There are junior developers, mid-level developers, and senior developers. Some coders can't help that they're new and inexperienced. Other developers have been around the block and draw from their experience. One isn't necessarily better than the other, but every developer starts somewhere, works on the type of work they're able to work on over their careers, and ends up somewhere else. Some have simply done more than others, therefore, you have different skill-levels and skillsets.
There are software engineers, SaaS developers, and developers who make a living specializing in niches you've never even heard of. Some code universal apps, some code mobile apps, some code web apps. Some websites are apps. Some are not. Every successful website platform has their own sub-culture of developers who support it.
Some developers only use WordPress while others are die-hard for Drupal, Joomla, Squarespace, or Wix.
There isn't necessarily any right or wrong way to make a website. There's websites that meet client goals and objectives and websites that don't. There are slow websites and fast websites, static and dynamic websites, mobile websites, desktop websites, adaptive websites and responsive websites. Some websites look great. Some websites look like your cat designed them.
The point is, there are a lot of websites and lot of people who make websites and a lot of ways those people have been able to make websites.
Not all website makers are equal just like not all websites are the same.
There are many many many ways to “make” a website. And, many many many ways to classify yourself as a designer, developer, builder, or engineer.
Me? I Make Websites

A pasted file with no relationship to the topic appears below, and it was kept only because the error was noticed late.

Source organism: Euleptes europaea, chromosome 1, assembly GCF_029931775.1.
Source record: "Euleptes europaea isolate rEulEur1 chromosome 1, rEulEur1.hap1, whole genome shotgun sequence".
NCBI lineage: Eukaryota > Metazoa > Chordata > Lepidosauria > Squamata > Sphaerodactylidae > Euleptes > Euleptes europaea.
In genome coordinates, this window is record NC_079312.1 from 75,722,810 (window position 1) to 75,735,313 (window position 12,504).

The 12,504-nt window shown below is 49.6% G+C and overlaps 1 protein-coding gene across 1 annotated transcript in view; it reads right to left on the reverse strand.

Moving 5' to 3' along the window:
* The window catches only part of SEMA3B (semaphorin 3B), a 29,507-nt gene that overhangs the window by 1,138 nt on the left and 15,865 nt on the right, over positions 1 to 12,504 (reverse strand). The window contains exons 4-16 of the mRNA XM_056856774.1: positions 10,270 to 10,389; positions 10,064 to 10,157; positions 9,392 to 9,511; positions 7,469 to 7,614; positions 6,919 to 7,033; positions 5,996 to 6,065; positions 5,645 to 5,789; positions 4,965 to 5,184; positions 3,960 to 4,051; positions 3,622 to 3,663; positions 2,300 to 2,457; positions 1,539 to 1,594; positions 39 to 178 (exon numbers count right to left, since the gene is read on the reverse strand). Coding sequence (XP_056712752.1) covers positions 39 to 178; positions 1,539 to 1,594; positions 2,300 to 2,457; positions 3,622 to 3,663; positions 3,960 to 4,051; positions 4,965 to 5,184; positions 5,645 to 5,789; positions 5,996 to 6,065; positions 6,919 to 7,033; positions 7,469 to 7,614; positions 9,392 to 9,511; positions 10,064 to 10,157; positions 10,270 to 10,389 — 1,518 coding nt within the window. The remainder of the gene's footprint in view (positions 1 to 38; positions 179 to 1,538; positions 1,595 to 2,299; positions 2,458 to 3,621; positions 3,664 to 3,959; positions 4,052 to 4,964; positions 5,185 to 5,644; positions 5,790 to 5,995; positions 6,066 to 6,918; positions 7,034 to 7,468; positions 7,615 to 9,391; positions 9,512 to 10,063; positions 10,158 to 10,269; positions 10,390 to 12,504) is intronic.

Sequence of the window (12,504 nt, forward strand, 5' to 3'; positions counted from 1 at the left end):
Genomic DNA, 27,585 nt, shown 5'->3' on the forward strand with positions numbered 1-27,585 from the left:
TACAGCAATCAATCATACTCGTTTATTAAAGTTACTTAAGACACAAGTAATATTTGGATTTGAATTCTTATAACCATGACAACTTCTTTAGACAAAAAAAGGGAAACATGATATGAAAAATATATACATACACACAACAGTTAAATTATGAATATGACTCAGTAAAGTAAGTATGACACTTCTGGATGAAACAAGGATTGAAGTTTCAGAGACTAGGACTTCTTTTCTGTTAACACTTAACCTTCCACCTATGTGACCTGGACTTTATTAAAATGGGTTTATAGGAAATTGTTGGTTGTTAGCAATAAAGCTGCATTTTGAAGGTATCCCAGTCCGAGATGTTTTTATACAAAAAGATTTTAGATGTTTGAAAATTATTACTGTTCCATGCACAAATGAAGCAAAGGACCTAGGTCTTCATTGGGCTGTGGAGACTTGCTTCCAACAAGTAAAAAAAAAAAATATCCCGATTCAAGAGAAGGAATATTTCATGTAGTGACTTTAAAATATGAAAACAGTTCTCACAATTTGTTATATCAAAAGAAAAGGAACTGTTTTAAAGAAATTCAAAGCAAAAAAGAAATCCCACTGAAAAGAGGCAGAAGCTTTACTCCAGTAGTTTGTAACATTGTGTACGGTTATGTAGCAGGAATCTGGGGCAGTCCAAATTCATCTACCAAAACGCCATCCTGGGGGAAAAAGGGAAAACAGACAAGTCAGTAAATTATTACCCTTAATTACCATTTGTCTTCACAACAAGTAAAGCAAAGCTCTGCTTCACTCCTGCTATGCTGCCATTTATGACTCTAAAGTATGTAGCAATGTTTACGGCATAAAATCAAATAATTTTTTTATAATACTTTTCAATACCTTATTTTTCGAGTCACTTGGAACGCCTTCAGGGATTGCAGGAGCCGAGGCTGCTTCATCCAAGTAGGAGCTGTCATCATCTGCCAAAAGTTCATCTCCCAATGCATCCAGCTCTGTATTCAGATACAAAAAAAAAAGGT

I tell people I make websites.
I use that phrase because I think it's easy for even a non-technical person to understand. What I have learned over the years is quite the opposite. It's an assumption that when put to the test doesn't hold water.
However, it is a lot easier to let a non-client think I do whatever it is they think “making websites” is rather than trying to educate and articulate everything you've read in this blog article to everyone who asks.
I can use Photoshop and Illustrator, but I've worked with enough extremely talented graphic artists to know that website design isn't my strongest skill.
I've worked on enough SaaS (software as a solution) projects to understand the mindset of creating systems and software-level solutions, but I've also built enough high-profile marketing websites to know that not every client needs a piece of software to market their business online.
I can mix together pre-fabricated themes, plugins, and content management systems with the best of the builders, but I'm never quite satisfied with good enough being good enough. Sometimes, it pains me when I don't have full-control over every pixel I produce.
I like to code my own solutions whenever possible. I like knowing how everything works and taking the time to custom tailor and optimize the way things for the clients and projects I'm working with. I like to know what I'm putting out into the world is just a little better, a little different, and a little bit more unique than what everyone else is putting out.
I like to use my nerd-brain to help people and make happy clients.
Websites Are What I Do
I'm a website developer – it's what I do.